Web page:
Unlike conventional in-flight internet providers which have a few satellites orbiting at about 36,000 km above the earth, SpaceX has close to 1,800 satellites orbiting at only 550 km above the earth.
SpaceX‘s satellite constellation-based internet network Starlink is exploring the possibility of providing internet connectivity to several airlines.
Speaking to a panel at the Connected Aviation Intelligence Summit on Wednesday, Starlink VP Jonathan Hofeller revealed that an ‘aviation product’ was already in development and testing.
This news comes ahead of SpaceX’s planned commercial launch later this year.
Still, on beta testing, Starlink has at least 10,000 users worldwide. The majority of these paying $99 each month for speeds of up 100Mbps and 20Mbps for downloads and uploads respectively.
The project, first proposed in 2015, aims to provide global Internet coverage, especially in rural areas where the lack of fiber connections poses a challenge. Out of its initial target of about 4,400 satellites, SpaceX had managed to launch over 1,730 into low earth orbit as of late last month.
Currently, SpaceX has regulator approval to fly 12,000 satellites and has filed paperwork requesting permission for an added 30,000.
Providing wi-fi on commercial flights will require some modifications to SpaceX’s technology behind the consumer antennas. To enable connectivity to aircraft flying out of reach of ground stations, for example, inter-satellite links will have to be used. Inter-satellite links eliminate the need for satellites to bounce signals off ground stations. They can instead communicate directly. This is a feature that Hofeller says will be available in the next generation of SpaceX satellites.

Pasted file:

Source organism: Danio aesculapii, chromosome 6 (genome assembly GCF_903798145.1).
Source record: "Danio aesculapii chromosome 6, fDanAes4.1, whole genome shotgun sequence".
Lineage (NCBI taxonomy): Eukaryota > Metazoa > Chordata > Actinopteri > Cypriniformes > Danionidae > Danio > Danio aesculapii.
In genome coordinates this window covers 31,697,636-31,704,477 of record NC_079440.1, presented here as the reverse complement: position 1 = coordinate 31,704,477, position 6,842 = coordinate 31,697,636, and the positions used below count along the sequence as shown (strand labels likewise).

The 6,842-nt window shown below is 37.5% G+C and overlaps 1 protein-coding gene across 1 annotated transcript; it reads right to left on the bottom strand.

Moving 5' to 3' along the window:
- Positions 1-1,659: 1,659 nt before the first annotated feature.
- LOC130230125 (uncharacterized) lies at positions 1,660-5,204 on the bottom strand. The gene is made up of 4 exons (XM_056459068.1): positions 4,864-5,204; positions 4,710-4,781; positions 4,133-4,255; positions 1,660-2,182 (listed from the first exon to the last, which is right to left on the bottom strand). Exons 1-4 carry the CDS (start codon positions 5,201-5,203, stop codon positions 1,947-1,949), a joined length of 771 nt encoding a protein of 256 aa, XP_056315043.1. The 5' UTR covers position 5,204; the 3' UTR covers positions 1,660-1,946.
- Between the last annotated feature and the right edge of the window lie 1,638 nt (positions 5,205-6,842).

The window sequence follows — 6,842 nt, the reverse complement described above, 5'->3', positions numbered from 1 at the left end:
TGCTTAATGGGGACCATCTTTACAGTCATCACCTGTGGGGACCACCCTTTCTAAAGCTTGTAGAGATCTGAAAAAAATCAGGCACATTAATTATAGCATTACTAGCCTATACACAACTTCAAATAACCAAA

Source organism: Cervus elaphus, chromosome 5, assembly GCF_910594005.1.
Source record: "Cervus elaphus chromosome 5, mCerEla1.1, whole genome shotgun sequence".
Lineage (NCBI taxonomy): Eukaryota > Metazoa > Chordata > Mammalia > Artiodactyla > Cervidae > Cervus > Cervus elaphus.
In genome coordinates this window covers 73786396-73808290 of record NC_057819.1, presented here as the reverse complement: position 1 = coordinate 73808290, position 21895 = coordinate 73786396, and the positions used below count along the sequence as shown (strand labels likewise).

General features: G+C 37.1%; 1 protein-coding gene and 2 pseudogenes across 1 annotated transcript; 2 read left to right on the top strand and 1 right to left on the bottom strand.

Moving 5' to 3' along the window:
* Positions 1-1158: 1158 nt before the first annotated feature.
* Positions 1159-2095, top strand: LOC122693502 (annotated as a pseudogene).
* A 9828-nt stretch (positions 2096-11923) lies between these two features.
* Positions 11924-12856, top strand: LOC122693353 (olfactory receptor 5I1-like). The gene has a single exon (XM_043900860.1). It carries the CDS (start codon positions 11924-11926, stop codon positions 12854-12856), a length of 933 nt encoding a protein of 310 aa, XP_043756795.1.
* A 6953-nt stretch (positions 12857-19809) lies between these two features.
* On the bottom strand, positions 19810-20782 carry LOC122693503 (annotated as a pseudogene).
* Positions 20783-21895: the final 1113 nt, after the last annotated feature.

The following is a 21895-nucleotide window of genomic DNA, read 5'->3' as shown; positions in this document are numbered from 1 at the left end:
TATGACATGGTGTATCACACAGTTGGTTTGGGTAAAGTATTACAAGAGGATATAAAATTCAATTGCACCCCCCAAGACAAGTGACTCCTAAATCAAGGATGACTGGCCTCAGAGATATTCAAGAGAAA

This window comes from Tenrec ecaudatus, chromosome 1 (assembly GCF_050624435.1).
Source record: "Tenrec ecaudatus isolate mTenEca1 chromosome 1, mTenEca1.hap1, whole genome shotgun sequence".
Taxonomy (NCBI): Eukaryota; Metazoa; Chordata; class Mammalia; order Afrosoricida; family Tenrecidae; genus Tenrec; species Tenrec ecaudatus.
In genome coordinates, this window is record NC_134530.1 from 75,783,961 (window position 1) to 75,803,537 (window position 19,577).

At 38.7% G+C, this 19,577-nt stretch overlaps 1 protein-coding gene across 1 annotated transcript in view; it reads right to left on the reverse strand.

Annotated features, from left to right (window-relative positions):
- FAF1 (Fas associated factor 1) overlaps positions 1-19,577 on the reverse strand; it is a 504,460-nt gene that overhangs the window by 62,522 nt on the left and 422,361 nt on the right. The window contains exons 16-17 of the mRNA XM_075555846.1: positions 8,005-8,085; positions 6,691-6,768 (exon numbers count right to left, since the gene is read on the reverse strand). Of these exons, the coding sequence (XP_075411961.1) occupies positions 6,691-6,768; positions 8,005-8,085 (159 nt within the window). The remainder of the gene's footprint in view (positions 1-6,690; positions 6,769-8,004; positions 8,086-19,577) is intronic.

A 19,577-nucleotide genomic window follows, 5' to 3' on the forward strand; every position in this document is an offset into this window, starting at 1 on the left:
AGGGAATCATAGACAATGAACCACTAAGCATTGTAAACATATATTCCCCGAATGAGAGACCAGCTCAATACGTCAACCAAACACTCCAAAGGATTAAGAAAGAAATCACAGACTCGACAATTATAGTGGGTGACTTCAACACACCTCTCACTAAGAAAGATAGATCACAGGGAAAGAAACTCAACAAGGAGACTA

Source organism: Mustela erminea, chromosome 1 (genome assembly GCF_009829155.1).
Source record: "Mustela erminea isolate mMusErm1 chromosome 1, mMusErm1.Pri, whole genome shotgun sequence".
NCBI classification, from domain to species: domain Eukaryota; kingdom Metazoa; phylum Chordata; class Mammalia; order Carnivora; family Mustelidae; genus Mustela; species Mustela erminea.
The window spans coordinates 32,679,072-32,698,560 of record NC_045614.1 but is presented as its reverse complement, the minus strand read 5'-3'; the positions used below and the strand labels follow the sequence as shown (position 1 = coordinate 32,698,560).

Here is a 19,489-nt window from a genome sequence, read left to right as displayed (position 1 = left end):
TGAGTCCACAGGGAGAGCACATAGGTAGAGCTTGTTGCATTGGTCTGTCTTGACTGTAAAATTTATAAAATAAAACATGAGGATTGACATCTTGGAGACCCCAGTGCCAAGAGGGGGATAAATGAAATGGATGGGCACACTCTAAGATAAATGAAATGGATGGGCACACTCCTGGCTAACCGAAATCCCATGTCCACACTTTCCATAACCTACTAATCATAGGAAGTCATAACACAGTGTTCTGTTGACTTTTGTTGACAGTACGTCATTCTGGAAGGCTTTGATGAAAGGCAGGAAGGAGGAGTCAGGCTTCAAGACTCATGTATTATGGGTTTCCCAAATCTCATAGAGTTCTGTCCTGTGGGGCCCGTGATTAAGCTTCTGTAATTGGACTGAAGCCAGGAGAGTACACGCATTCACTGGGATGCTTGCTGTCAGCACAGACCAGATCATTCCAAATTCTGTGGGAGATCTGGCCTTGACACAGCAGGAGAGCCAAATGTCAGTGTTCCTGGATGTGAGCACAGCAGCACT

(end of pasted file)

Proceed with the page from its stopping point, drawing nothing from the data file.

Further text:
Starlink: Faster In-Flight Connectivity
Unlike conventional in-flight internet providers which have a few satellites orbiting at about 36,000 km above the earth, SpaceX has close to 1,800 satellites orbiting at only 550 km above the earth. This results in faster internet speeds and superior latency.
Commenting on this, Hofeller told the panel that “all in all, passengers and customers want a great experience that [geostationary] systems simply cannot provide. So it’s going to be up to the individual airline whether they want to be responsive to that, or if they’re okay with having a system that is not as responsive to their customers’ demand.”
As to a projected time frame, Hofeller could not specify but assured the panel that it would be “sooner rather than later”.
Mercy Mutanya is a Tech enthusiast, Digital Marketer, Writer and IT Business Management Student.
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